BLUE NOTES ROBIN LYNAM

Blue Notes: Tribal Tech

PUBLISHED : Sunday, 03 March, 2013, 12:00am
UPDATED : Sunday, 03 March, 2013, 6:00pm

Thursday night will be a big one for fans of hard-core jazz fusion, as one of the genre's "supergroups" is appearing in Chai Wan.

Tribal Tech, who went their separate ways in 2000 after releasing nine albums, reconvened in 2010 to record a new disc, which was finally released last year under the title X. They are now going back on the road to promote it, and Thursday's performance at the Youth Square Y-Theatre is the first of a world tour; the Asian leg also takes in Tokyo, Seoul, Jakarta and Mumbai. It will be the band's first live performance together for 12 years.

Tribal Tech were formed in 1984 by guitarist Scott Henderson, the best known member of the quartet, and bassist Gary Willis. They are the only original members in the band, but had settled on a stable line-up with keyboardist Scott Kinsey and drummer Kirk Covington by the time the quartet made the 1992 album Illicit, and went on to record another four CDs before going their separate ways.

This is the last configuration of the band which recorded and is touring X. All four musicians have busy independent careers and are much in demand as sidemen in jazz, rock and blues contexts.

Henderson, a blues-based player with strong rock influences, is one of jazz fusion's most acclaimed guitar heroes, with a resumé which includes stints with Joe Zawinul, Chick Corea's Elektric Band and Jean Luc Ponty, as well as his solo albums and recordings with the trio Tech Tones.

Henderson was with the Elektric Band when they played the AC Hall at the Baptist College in Kowloon Tong in 1986.

Bassist Willis, a Texan who lives in Barcelona, has played with another of the greats of fusion guitar, Allan Holdsworth, as well as Wayne Shorter and fusion-influenced bluesman Robben Ford.

Keyboardist Kinsey and drummer Covington have both also worked with Ford and Zawinul and are strong individual stylists.

Listening to X, or the earlier Tribal Tech albums, the Zawinul, Shorter and Corea connections make perfect sense. The type of fusion jazz the group play derives from the bands which spun off from the Miles Davis In a Silent Way and Bitches Brew sessions, in which all those players were involved - Weather Report, Return To Forever and the Mahavishnu Orchestra.

Henderson, Kinsey, Willis and Covington are among the few players to emerge during the 1980s who choose to keep the early 1970s fusion flame burning.

There is nothing "smooth jazz" about Tribal Tech. The playing is often aggressive, and much of the music on X evolved from studio jams which were subsequently worked into finished compositions. The tracks retain an exploratory feel. Complex, intricate and fiendishly difficult to play, Tribal Tech's music nevertheless has an underlying bluesiness which keeps it grounded.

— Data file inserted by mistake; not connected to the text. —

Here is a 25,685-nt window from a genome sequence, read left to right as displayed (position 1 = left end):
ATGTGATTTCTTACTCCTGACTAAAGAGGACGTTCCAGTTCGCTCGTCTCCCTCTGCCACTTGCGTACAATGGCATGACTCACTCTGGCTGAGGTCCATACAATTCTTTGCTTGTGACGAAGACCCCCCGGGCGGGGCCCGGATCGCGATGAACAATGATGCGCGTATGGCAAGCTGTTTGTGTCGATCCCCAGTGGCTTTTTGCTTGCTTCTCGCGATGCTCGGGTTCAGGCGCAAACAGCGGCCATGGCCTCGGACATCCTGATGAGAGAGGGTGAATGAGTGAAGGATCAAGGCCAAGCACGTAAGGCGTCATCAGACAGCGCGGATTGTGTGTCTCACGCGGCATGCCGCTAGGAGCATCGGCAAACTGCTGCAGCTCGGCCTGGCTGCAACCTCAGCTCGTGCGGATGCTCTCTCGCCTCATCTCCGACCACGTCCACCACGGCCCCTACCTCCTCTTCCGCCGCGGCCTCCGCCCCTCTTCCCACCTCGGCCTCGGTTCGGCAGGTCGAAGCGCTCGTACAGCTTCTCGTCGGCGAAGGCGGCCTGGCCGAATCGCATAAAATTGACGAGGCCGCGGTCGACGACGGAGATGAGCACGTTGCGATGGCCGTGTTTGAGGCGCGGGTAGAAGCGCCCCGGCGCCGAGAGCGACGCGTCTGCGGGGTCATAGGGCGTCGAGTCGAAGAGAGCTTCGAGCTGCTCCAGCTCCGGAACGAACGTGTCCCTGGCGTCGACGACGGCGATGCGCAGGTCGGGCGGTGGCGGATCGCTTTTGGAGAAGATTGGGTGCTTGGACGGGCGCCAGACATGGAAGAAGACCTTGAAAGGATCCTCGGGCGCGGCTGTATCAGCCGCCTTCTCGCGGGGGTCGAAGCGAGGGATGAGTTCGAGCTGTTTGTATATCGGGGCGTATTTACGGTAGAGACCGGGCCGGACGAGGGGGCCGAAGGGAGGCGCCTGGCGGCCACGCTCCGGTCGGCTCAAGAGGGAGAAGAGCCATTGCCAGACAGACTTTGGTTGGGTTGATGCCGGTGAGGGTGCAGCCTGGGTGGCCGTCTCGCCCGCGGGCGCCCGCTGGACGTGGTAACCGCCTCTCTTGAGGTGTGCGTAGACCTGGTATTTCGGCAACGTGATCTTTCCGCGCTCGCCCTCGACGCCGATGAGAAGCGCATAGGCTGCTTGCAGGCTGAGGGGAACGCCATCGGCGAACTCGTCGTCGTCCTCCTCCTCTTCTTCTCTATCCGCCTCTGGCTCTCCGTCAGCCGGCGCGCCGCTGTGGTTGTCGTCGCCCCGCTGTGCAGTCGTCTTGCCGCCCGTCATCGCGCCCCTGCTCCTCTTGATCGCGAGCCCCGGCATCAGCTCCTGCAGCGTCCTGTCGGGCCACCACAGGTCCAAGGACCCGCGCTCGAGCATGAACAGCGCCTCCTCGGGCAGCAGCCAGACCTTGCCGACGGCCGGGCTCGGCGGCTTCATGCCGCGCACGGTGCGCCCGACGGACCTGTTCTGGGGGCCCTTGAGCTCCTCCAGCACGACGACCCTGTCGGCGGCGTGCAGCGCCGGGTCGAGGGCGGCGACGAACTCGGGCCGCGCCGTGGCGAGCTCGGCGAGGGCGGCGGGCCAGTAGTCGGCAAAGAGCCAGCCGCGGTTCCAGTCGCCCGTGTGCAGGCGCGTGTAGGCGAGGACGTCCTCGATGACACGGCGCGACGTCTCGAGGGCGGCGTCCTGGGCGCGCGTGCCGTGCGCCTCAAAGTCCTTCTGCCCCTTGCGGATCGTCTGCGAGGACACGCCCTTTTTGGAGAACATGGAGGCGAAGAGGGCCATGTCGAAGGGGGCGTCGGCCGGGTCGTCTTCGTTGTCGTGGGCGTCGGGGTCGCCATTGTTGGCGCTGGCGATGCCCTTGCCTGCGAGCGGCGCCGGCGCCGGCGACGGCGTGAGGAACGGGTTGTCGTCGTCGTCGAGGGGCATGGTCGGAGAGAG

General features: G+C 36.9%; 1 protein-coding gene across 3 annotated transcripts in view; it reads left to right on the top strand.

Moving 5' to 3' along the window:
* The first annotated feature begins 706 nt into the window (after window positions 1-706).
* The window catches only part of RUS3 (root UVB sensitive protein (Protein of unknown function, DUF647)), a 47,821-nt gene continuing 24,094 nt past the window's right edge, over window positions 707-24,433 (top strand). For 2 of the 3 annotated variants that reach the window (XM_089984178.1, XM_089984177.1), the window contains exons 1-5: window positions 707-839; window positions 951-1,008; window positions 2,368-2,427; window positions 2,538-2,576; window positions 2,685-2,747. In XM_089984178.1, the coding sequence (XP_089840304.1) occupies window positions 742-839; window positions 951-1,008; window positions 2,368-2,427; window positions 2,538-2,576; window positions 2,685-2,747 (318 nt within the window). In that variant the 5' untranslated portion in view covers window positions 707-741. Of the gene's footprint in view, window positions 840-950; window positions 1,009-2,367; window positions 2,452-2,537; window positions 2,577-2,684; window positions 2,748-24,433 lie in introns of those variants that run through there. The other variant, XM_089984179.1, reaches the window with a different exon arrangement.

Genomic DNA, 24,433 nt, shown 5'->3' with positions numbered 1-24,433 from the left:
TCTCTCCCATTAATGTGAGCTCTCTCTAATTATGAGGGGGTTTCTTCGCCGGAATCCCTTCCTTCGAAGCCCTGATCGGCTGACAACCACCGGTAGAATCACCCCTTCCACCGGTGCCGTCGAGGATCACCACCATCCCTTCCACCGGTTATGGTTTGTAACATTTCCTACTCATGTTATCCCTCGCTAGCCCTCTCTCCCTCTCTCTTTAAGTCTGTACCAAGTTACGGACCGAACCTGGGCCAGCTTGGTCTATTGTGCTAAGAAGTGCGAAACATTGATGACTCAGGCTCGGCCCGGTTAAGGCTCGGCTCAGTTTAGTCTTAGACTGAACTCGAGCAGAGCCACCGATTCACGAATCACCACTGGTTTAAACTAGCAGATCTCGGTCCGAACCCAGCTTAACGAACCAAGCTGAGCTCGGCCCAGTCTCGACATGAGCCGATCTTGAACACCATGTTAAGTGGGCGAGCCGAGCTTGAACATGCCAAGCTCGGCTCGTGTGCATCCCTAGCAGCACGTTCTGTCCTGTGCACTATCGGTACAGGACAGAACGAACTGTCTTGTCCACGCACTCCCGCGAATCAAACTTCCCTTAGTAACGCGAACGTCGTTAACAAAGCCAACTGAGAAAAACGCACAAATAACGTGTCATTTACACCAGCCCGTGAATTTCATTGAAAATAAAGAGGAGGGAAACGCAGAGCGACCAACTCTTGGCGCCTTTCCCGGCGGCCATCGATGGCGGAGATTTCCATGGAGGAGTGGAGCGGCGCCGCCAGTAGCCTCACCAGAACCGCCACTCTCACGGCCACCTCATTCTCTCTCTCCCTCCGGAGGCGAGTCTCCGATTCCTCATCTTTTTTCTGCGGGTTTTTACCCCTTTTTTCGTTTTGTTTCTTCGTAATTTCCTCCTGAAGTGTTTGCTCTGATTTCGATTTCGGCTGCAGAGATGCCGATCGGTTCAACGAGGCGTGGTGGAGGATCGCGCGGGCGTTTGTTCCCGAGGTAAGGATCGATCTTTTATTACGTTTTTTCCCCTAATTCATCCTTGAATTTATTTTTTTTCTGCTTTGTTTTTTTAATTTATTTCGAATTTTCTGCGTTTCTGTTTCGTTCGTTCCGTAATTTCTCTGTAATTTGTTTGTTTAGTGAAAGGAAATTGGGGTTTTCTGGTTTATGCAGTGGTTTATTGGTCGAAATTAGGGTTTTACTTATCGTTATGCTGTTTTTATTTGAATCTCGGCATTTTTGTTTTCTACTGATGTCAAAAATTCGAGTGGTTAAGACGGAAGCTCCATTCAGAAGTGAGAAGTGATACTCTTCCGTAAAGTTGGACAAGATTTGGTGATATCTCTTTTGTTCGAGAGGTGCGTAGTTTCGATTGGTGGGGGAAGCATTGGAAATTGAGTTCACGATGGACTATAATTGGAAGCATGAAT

They are not a nostalgia act, and the new music will presumably form the bulk of the set, but they can be expected also to delve into some of their back catalogue.

The concert is the latest in the Jazz World Live Series, organised by Hong Kong promoter Clarence Chang. The show begins at 8.15pm on Thursday and tickets priced at HK$480, HK$380 and HK$280 are available from Urbtix. Youth Square Y-Theatre is a five-minute walk over a footbridge from the MTR.

Take Three

Three noteworthy albums featuring the members of Tribal Tech.

  • The Chick Corea Elektric Band (1986, GRP): although his stint with the band was brief, it was Henderson's playing on this album that got him the attention that led to his status by the end of the 1980s as a poll-winning jazz guitarist. Corea was already a star, but the Elektric Band also put bassist John Patitucci and drummer Dave Weckl on the map. Henderson plays on only three tracks, but they give him enough room to make his point.
  • Dog Party (1994, Mesa Records): Henderson goes back to his blues roots with a little help from Kinsey and Covington, among others. Guitar Player magazine voted it the best blues album of the year against a strong field which included Eric Clapton's From the Cradle and B.B. King's Blues Summit.
  • Thick (1999, Zebra Records): Tribal Tech with the "classic" line-up of Henderson, Willis, Kinsey and Covington depart from the band's previous policy of playing meticulously arranged music, and begin to compose with improvisation as a starting point. Adventurous music and the beginning of the approach to recording they developed further with Australian alternative rock group Rocket Science in 2000 and more recently with X.